Captivated is a book of collected sermons on the death and resurrection of Jesus Christ. One that succeeds in being unified, engaging, and paced as a book. Thabiti starts by pleading with us to stop and gaze at Jesus, to slow down and stare. Let truths that are familiar captivate us once more.
The size and pace of the book compliment this urging. You can soak the truths in as you read. The page count won’t drowned you. But Captivated also moves along at a steady pace. This balance provides a sense of gravity and freshness to the historical truths of Jesus’ death and resurrection.
The first chapter examines the question, “Is there no other way?” Thabiti shows why the cross was absolutely necessary, not only for our good, but God’s maximum glory (17) and for His own justification as just. The second chapter plows the question, “Why have you forsaken me?” This chapter yielded one of the most poignant quotations in Captivated.
Egypt lays in darkness for three days, Jerusalem for three hours. After the darkness, Egypt’s firstborn sons were killed; in Jerusalem the only begotten Son of God was slain. In Egypt, a lamb’s blood covered the doorposts of homes. In Jerusalem, the Lamb of God’s blood covered the sins of the world. (27)
I love the new covenant parallels between the Exodus and the passion of Jesus, but I had never seen these crimson threads. This section had me stopping and meditating and gazing. The next chapter examines Jesus’ victory over death and the triumphant victory we enjoy because of it. The fourth chapter encourages us to spend as much time meditating on the truths of the resurrection as we do on the cross. Thabiti says, “All life lived apart from the resurrection is a really slow death” (65). The last chapter tackles the difficult topic of knowing the resurrection as truth. Thabiti reminds us the Spirit sovereignly opens our eyes to the truth of Gospel, which doesn’t diminish the absolute necessity of the gospel’s truth claims. You cannot deny the resurrection and have salvation (88).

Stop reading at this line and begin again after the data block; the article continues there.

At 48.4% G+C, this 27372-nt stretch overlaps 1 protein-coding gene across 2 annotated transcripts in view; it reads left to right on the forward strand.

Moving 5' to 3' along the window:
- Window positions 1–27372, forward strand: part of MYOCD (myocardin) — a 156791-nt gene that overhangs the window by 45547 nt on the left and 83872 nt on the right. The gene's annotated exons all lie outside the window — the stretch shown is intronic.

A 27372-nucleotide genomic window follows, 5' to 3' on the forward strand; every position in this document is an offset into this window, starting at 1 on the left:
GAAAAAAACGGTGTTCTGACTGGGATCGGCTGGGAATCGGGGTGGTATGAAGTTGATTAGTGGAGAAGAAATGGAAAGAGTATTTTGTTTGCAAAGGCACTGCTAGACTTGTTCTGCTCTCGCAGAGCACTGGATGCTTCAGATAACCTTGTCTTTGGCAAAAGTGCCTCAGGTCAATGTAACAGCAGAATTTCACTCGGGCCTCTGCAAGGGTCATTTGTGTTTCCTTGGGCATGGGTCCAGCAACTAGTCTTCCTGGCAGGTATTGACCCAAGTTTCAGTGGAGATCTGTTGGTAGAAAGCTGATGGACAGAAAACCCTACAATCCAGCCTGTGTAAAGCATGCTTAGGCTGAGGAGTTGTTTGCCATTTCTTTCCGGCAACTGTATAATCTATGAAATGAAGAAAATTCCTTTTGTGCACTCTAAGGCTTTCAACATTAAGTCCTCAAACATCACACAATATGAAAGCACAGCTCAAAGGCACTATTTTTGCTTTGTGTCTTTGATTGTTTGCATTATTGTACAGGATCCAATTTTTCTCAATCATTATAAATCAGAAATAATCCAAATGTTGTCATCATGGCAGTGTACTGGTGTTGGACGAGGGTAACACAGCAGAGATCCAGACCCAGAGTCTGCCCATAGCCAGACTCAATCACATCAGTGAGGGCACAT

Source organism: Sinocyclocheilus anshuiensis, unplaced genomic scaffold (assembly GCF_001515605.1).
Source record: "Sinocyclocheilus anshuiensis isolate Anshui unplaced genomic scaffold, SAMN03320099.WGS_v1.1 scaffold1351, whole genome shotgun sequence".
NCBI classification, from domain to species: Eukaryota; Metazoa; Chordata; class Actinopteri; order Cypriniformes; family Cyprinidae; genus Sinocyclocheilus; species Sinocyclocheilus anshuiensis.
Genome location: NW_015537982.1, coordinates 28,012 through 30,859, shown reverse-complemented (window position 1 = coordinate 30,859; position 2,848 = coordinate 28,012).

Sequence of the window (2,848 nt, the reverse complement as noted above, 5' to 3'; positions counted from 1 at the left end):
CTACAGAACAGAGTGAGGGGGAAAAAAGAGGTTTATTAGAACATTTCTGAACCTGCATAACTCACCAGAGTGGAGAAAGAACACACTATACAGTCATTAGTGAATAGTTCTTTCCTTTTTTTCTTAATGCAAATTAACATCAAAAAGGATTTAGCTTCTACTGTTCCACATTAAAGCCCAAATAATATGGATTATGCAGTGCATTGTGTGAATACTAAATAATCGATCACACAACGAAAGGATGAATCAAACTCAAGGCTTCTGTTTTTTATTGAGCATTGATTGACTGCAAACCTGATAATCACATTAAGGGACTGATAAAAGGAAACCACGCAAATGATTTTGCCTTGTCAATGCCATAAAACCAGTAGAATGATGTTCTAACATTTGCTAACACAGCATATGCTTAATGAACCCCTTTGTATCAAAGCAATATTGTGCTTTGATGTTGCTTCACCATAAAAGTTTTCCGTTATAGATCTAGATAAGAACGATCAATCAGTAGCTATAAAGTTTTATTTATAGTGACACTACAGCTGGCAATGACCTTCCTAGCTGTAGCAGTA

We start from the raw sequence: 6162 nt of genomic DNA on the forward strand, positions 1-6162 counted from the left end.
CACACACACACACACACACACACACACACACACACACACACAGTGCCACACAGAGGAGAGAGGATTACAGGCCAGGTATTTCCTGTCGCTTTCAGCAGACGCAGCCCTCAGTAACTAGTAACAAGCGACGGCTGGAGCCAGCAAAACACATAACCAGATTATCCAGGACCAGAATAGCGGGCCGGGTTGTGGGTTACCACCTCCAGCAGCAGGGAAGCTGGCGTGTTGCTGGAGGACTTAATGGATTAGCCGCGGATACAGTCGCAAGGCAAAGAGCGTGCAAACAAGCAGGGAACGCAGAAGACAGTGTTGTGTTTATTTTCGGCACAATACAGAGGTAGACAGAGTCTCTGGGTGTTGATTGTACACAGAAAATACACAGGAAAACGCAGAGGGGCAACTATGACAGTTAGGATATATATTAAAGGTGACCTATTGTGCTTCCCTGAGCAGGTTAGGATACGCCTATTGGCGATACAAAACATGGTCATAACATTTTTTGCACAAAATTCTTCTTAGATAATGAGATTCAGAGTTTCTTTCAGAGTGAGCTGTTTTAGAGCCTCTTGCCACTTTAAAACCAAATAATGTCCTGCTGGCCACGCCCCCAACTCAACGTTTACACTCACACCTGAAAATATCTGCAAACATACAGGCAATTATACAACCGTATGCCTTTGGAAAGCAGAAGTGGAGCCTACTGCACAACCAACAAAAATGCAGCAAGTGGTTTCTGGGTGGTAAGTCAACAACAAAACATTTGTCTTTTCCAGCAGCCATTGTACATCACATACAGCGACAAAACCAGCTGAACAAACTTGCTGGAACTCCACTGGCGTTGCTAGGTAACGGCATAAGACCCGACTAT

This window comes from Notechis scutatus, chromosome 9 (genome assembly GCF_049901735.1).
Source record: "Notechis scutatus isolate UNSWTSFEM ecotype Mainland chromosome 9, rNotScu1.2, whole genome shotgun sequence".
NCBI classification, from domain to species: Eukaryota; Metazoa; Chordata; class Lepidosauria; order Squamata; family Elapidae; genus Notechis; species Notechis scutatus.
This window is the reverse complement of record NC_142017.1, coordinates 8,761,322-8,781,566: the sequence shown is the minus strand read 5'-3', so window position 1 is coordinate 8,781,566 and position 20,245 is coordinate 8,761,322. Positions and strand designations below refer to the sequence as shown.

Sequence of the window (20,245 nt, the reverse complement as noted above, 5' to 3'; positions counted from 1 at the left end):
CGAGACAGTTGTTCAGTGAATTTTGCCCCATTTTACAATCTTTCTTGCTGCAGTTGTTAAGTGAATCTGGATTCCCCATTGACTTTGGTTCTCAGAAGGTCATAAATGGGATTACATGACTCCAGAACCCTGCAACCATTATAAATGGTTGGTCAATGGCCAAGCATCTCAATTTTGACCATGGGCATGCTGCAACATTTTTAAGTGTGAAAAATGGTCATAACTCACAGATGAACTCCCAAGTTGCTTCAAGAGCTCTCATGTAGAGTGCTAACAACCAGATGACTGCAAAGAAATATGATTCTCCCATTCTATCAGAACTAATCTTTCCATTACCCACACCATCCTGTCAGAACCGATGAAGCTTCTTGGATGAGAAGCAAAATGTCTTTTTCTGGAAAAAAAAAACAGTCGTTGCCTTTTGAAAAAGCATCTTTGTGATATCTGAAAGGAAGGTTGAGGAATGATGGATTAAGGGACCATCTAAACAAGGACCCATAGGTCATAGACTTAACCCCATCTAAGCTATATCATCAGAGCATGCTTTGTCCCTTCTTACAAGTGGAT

Captivated is pound for pound one of the strongest books on the topic of Jesus’ death and resurrection. Thabiti succeeds in his goal of causing to stop and gaze. He provides the church with a gift--an approachable book that doesn’t intimidate and doesn’t pull punches. This is a book you can confidently handout to new believers as a gospel primer and also be assured it will encourage the mature saint.
Disclosure of Material Connection: I received this book free from the publisher. I was not required to write a positive review. The opinions I have expressed are my own. I am disclosing this in accordance with the Federal Trade Commission’s 16 CFR, Part 255: “Guides Concerning the Use of Endorsements and Testimonials in Advertising.”
Mathew Sims is the author of A Household Gospel Fulfilling the Great Commission in Our Homes and also writes for CBMW Men’s blog, Gospel Centered Discipleship, and Servants of Grace. He also works as the managing editor at Gospel Centered Discipleship. They attend Downtown Presbyterian Church (PCA) in Greenville, SC.